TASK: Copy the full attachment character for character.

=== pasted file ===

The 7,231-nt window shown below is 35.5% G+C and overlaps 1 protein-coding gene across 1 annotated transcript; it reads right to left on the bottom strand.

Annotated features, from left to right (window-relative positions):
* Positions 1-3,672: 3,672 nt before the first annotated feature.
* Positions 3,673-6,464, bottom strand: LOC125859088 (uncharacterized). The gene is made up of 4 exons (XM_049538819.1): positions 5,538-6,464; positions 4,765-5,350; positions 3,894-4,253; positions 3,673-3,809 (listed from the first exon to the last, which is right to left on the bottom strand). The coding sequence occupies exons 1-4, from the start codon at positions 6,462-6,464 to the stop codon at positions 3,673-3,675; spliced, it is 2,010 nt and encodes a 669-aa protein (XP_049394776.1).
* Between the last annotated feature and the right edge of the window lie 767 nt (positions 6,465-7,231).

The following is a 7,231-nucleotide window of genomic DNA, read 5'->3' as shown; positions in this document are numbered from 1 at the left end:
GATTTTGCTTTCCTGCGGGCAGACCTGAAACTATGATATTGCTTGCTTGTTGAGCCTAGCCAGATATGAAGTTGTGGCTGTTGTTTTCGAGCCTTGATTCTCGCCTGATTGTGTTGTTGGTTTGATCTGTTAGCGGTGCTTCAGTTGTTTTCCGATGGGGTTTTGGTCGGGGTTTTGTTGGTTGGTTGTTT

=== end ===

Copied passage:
The 7,231-nt window shown below is 35.5% G+C and overlaps 1 protein-coding gene across 1 annotated transcript; it reads right to left on the bottom strand.

Annotated features, from left to right (window-relative positions):
* Positions 1-3,672: 3,672 nt before the first annotated feature.
* Positions 3,673-6,464, bottom strand: LOC125859088 (uncharacterized). The gene is made up of 4 exons (XM_049538819.1): positions 5,538-6,464; positions 4,765-5,350; positions 3,894-4,253; positions 3,673-3,809 (listed from the first exon to the last, which is right to left on the bottom strand). The coding sequence occupies exons 1-4, from the start codon at positions 6,462-6,464 to the stop codon at positions 3,673-3,675; spliced, it is 2,010 nt and encodes a 669-aa protein (XP_049394776.1).
* Between the last annotated feature and the right edge of the window lie 767 nt (positions 6,465-7,231).

The following is a 7,231-nucleotide window of genomic DNA, read 5'->3' as shown; positions in this document are numbered from 1 at the left end:
GATTTTGCTTTCCTGCGGGCAGACCTGAAACTATGATATTGCTTGCTTGTTGAGCCTAGCCAGATATGAAGTTGTGGCTGTTGTTTTCGAGCCTTGATTCTCGCCTGATTGTGTTGTTGGTTTGATCTGTTAGCGGTGCTTCAGTTGTTTTCCGATGGGGTTTTGGTCGGGGTTTTGTTGGTTGGTTGTTT